A Man of Snow: Is consciousness a gift or a curse? This dark fantasy story offers a different account of life as a magical snow elemental than you're probably used to.

Heirlooms: A simple, classic ghost story.

Double Feature: A killer Santa Claus is on the loose. Again.

Get A Count of Five FREE Until 8/31

I've got some good news for those of you who have been wanting to check out my new fantasy novel, A Count of Five, but also wanted to save $3 for a rainy day. From now until Monday, August 31, you can pick up the Kindle version absolutely free.

That's right! COMPLETELY FREE!

But only until Monday. After that, the price returns to $2.99. So don't wait, or you won't have enough money left over to buy... I don't know. Can you still buy a Starbucks coffee for three bucks?

Whatever. The point is you should go grab a digital copy. And probably tell your friends and loved ones to do the same.

A Few Days at a Volcano-Top Observatory

Lindsay and I took a couple days and went to Paradise (I'm not trying to be cute - that is literally the name of the location), which is located on Mount Rainier. We've been to Rainier a few times in the past, but this was the first time we ever stayed overnight there.

The trip, obviously, was breathtaking. I don't think we could have chosen a better time to visit, either. Because we're experiencing a warm summer in the Pacific Northwest, the roads and trails were clear earlier than usual, meaning the area wasn't quite as busy as it could have been. In addition, we got two beautiful, clear days.

We did two hikes, plus a short walk. The first hike, which I foolishly thought was going to be easy, was to Comet Falls. It wasn't that far, but the elevation gain was intense. But the falls were worth it:

We were able to walk right up to the falls into the spray, which was a nice break from the heat.

We stayed overnight at the Paradise Inn. The rooms were perhaps a tad reminiscent of a college dorm, but that's part of the charm. Also, it's part of the reason you can stay on Rainier without spending an exorbitant amount of money.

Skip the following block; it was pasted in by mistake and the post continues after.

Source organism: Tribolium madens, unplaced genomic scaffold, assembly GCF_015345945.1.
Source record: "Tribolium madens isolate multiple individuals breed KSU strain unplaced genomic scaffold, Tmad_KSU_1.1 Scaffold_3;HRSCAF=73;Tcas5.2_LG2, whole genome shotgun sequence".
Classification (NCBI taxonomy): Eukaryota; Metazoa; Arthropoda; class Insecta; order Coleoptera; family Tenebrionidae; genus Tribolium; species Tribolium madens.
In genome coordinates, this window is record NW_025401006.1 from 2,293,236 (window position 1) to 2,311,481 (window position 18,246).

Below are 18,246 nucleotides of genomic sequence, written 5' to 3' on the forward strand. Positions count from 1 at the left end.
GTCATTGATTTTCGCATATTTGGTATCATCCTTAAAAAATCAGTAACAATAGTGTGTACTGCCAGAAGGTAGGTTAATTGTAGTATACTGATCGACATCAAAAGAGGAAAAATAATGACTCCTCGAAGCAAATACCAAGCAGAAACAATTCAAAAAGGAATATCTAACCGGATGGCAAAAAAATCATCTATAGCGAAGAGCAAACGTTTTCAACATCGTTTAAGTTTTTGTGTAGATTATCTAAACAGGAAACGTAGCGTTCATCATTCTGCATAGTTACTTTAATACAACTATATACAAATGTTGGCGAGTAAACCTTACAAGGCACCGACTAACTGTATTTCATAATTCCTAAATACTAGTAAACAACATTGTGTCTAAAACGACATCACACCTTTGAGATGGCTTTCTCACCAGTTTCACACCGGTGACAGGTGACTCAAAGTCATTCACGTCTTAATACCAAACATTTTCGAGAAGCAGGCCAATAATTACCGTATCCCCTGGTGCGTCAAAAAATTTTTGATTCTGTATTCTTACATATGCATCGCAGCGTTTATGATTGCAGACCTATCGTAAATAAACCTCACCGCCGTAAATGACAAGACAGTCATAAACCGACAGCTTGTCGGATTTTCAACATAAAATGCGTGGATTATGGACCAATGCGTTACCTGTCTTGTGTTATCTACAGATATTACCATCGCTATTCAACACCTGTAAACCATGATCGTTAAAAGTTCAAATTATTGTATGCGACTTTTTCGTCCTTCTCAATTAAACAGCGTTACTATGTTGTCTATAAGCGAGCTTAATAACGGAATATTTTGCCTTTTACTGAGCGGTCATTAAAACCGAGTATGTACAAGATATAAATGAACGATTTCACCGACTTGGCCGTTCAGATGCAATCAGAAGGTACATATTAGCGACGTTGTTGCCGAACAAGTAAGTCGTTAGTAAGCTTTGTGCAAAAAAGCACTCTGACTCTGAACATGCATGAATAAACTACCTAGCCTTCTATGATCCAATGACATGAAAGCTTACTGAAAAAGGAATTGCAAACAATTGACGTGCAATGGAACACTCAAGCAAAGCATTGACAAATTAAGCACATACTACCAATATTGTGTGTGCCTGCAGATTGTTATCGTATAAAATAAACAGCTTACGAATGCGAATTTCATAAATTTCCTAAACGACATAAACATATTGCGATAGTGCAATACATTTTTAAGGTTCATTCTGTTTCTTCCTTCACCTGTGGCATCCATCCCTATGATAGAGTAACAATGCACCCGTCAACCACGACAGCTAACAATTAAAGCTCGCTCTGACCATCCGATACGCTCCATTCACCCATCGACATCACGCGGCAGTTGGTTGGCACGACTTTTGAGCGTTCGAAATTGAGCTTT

On Friday, we did the Skyline loop, which is best described as a trail traversing a ridge offering you views of Mount Rainier on one side and an overlook of southern Washington on the other. We could see Mount Adams, Mount St. Helen's, and even Mount Hood from the trail (Hood was too faint to appear in the photos I took, but trust me: it was between the other two).

We're exhausted from all the hiking, but it's an understatement to say it was worth it. This has been an absolutely wonderful couple of days. Now, if you'll excuse me, I'm going to go collapse into bed.

Movies and Herons

Other than the release of my new novel, I caught a few movies this past week. After it set an opening weekend box-office record, I almost felt obligated to check out Jurassic World. Overall, I thought it was a fun, if somewhat underwhelming, experience. It was funny and the action scenes delivered, but I didn't feel like it did anything new. A decent work of nostalgia, but I'm ready for this franchise to move on. I go into a little more depth on my other blog, if you'd like more details.

I was far more impressed with Pixar's new movie, Inside Out. This is easily the best movie we've seen from the studio since at least Toy Story 3, and it can hold its own alongside anything in their catalog. My full review is here.

In order to offset all that time spent in a dark theater, Lindsay and I drove down to the Nisqually National Wildlife Refuge on Sunday. It's a good place for bird watching: we saw herons, bald eagles, and a number of other avians. The eagles were too far away for me to get a good picture, but here's a shot of a whole flock of herons.

Okay, okay: it doesn't quite do the experience justice. Take it from me - it was pretty incredible to watch.